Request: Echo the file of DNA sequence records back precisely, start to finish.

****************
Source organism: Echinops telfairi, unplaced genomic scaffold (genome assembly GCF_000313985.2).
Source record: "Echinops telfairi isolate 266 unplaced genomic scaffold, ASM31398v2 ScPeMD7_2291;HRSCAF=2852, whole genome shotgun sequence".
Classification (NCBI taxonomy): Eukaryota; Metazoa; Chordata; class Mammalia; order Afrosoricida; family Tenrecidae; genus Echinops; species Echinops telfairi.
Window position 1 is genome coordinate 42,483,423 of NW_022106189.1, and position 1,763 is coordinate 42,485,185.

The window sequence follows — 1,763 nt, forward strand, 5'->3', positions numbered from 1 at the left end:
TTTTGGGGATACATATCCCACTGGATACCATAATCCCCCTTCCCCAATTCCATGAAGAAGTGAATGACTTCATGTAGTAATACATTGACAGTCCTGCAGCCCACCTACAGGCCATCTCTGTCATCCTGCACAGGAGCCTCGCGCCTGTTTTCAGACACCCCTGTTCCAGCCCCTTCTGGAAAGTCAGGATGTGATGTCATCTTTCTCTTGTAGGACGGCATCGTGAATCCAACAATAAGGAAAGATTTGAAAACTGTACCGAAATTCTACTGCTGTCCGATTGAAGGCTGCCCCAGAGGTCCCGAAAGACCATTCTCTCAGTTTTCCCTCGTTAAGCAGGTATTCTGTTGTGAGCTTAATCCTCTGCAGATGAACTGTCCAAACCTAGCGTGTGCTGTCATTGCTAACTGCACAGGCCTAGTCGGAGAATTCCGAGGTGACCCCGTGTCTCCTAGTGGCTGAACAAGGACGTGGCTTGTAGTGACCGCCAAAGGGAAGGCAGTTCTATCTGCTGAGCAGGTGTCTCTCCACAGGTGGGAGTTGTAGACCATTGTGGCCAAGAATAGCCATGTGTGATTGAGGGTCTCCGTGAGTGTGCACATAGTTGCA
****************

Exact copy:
Source organism: Echinops telfairi, unplaced genomic scaffold (genome assembly GCF_000313985.2).
Source record: "Echinops telfairi isolate 266 unplaced genomic scaffold, ASM31398v2 ScPeMD7_2291;HRSCAF=2852, whole genome shotgun sequence".
Classification (NCBI taxonomy): Eukaryota; Metazoa; Chordata; class Mammalia; order Afrosoricida; family Tenrecidae; genus Echinops; species Echinops telfairi.
Window position 1 is genome coordinate 42,483,423 of NW_022106189.1, and position 1,763 is coordinate 42,485,185.

The window sequence follows — 1,763 nt, forward strand, 5'->3', positions numbered from 1 at the left end:
TTTTGGGGATACATATCCCACTGGATACCATAATCCCCCTTCCCCAATTCCATGAAGAAGTGAATGACTTCATGTAGTAATACATTGACAGTCCTGCAGCCCACCTACAGGCCATCTCTGTCATCCTGCACAGGAGCCTCGCGCCTGTTTTCAGACACCCCTGTTCCAGCCCCTTCTGGAAAGTCAGGATGTGATGTCATCTTTCTCTTGTAGGACGGCATCGTGAATCCAACAATAAGGAAAGATTTGAAAACTGTACCGAAATTCTACTGCTGTCCGATTGAAGGCTGCCCCAGAGGTCCCGAAAGACCATTCTCTCAGTTTTCCCTCGTTAAGCAGGTATTCTGTTGTGAGCTTAATCCTCTGCAGATGAACTGTCCAAACCTAGCGTGTGCTGTCATTGCTAACTGCACAGGCCTAGTCGGAGAATTCCGAGGTGACCCCGTGTCTCCTAGTGGCTGAACAAGGACGTGGCTTGTAGTGACCGCCAAAGGGAAGGCAGTTCTATCTGCTGAGCAGGTGTCTCTCCACAGGTGGGAGTTGTAGACCATTGTGGCCAAGAATAGCCATGTGTGATTGAGGGTCTCCGTGAGTGTGCACATAGTTGCA